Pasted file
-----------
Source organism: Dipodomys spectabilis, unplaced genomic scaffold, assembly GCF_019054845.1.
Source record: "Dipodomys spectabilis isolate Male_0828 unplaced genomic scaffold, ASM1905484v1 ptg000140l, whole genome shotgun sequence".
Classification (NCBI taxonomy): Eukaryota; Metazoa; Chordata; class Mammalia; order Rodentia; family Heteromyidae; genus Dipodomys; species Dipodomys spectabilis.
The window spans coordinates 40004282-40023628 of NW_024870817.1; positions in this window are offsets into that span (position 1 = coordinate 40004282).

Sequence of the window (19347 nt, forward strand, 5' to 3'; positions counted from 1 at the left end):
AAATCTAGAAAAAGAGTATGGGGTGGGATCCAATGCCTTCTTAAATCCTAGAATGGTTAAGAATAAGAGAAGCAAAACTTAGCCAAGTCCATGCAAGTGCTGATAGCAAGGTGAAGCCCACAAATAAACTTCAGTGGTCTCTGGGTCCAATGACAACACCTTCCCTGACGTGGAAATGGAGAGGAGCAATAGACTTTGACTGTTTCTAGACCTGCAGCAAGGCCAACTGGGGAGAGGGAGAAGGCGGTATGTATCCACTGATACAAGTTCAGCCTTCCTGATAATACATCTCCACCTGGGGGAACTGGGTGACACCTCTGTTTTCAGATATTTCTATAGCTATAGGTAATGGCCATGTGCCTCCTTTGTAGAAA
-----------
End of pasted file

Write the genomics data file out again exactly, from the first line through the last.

Source organism: Dipodomys spectabilis, unplaced genomic scaffold, assembly GCF_019054845.1.
Source record: "Dipodomys spectabilis isolate Male_0828 unplaced genomic scaffold, ASM1905484v1 ptg000140l, whole genome shotgun sequence".
Classification (NCBI taxonomy): Eukaryota; Metazoa; Chordata; class Mammalia; order Rodentia; family Heteromyidae; genus Dipodomys; species Dipodomys spectabilis.
The window spans coordinates 40004282-40023628 of NW_024870817.1; positions in this window are offsets into that span (position 1 = coordinate 40004282).

Sequence of the window (19347 nt, forward strand, 5' to 3'; positions counted from 1 at the left end):
AAATCTAGAAAAAGAGTATGGGGTGGGATCCAATGCCTTCTTAAATCCTAGAATGGTTAAGAATAAGAGAAGCAAAACTTAGCCAAGTCCATGCAAGTGCTGATAGCAAGGTGAAGCCCACAAATAAACTTCAGTGGTCTCTGGGTCCAATGACAACACCTTCCCTGACGTGGAAATGGAGAGGAGCAATAGACTTTGACTGTTTCTAGACCTGCAGCAAGGCCAACTGGGGAGAGGGAGAAGGCGGTATGTATCCACTGATACAAGTTCAGCCTTCCTGATAATACATCTCCACCTGGGGGAACTGGGTGACACCTCTGTTTTCAGATATTTCTATAGCTATAGGTAATGGCCATGTGCCTCCTTTGTAGAAA